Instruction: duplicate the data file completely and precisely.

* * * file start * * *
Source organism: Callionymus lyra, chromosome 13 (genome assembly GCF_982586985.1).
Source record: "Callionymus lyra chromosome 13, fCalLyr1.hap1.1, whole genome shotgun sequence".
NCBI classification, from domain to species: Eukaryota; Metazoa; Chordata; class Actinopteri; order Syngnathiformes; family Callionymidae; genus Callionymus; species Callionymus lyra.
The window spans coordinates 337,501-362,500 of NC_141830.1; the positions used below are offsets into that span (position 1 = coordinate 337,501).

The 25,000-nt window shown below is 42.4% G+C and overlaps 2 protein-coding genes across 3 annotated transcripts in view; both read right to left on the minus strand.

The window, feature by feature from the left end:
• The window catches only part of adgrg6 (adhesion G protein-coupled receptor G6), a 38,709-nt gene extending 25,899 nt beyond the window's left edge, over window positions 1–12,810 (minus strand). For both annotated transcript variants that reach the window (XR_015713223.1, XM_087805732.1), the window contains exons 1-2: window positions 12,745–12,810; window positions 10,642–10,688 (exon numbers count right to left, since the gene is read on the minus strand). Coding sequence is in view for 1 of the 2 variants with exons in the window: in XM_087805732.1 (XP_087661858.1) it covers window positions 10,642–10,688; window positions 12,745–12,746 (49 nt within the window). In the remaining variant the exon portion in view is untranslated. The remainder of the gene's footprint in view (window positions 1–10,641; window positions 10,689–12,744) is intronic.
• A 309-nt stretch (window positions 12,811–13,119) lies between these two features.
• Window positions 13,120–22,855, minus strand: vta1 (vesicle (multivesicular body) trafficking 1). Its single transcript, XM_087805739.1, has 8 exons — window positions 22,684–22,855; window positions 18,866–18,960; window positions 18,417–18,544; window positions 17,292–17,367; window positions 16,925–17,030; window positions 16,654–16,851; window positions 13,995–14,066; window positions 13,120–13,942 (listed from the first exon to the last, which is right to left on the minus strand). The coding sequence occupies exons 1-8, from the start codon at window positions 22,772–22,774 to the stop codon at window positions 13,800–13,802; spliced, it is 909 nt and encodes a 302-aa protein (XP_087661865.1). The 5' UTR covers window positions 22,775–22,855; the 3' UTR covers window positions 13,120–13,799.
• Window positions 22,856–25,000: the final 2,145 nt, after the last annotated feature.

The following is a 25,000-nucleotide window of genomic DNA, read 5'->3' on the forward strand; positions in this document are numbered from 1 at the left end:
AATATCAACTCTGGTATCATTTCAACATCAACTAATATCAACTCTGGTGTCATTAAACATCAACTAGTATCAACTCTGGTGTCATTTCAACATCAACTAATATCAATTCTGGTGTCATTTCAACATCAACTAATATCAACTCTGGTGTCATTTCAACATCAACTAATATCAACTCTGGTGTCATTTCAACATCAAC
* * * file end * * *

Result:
Source organism: Callionymus lyra, chromosome 13 (genome assembly GCF_982586985.1).
Source record: "Callionymus lyra chromosome 13, fCalLyr1.hap1.1, whole genome shotgun sequence".
NCBI classification, from domain to species: Eukaryota; Metazoa; Chordata; class Actinopteri; order Syngnathiformes; family Callionymidae; genus Callionymus; species Callionymus lyra.
The window spans coordinates 337,501-362,500 of NC_141830.1; the positions used below are offsets into that span (position 1 = coordinate 337,501).

The 25,000-nt window shown below is 42.4% G+C and overlaps 2 protein-coding genes across 3 annotated transcripts in view; both read right to left on the minus strand.

The window, feature by feature from the left end:
• The window catches only part of adgrg6 (adhesion G protein-coupled receptor G6), a 38,709-nt gene extending 25,899 nt beyond the window's left edge, over window positions 1–12,810 (minus strand). For both annotated transcript variants that reach the window (XR_015713223.1, XM_087805732.1), the window contains exons 1-2: window positions 12,745–12,810; window positions 10,642–10,688 (exon numbers count right to left, since the gene is read on the minus strand). Coding sequence is in view for 1 of the 2 variants with exons in the window: in XM_087805732.1 (XP_087661858.1) it covers window positions 10,642–10,688; window positions 12,745–12,746 (49 nt within the window). In the remaining variant the exon portion in view is untranslated. The remainder of the gene's footprint in view (window positions 1–10,641; window positions 10,689–12,744) is intronic.
• A 309-nt stretch (window positions 12,811–13,119) lies between these two features.
• Window positions 13,120–22,855, minus strand: vta1 (vesicle (multivesicular body) trafficking 1). Its single transcript, XM_087805739.1, has 8 exons — window positions 22,684–22,855; window positions 18,866–18,960; window positions 18,417–18,544; window positions 17,292–17,367; window positions 16,925–17,030; window positions 16,654–16,851; window positions 13,995–14,066; window positions 13,120–13,942 (listed from the first exon to the last, which is right to left on the minus strand). The coding sequence occupies exons 1-8, from the start codon at window positions 22,772–22,774 to the stop codon at window positions 13,800–13,802; spliced, it is 909 nt and encodes a 302-aa protein (XP_087661865.1). The 5' UTR covers window positions 22,775–22,855; the 3' UTR covers window positions 13,120–13,799.
• Window positions 22,856–25,000: the final 2,145 nt, after the last annotated feature.

The following is a 25,000-nucleotide window of genomic DNA, read 5'->3' on the forward strand; positions in this document are numbered from 1 at the left end:
AATATCAACTCTGGTATCATTTCAACATCAACTAATATCAACTCTGGTGTCATTAAACATCAACTAGTATCAACTCTGGTGTCATTTCAACATCAACTAATATCAATTCTGGTGTCATTTCAACATCAACTAATATCAACTCTGGTGTCATTTCAACATCAACTAATATCAACTCTGGTGTCATTTCAACATCAAC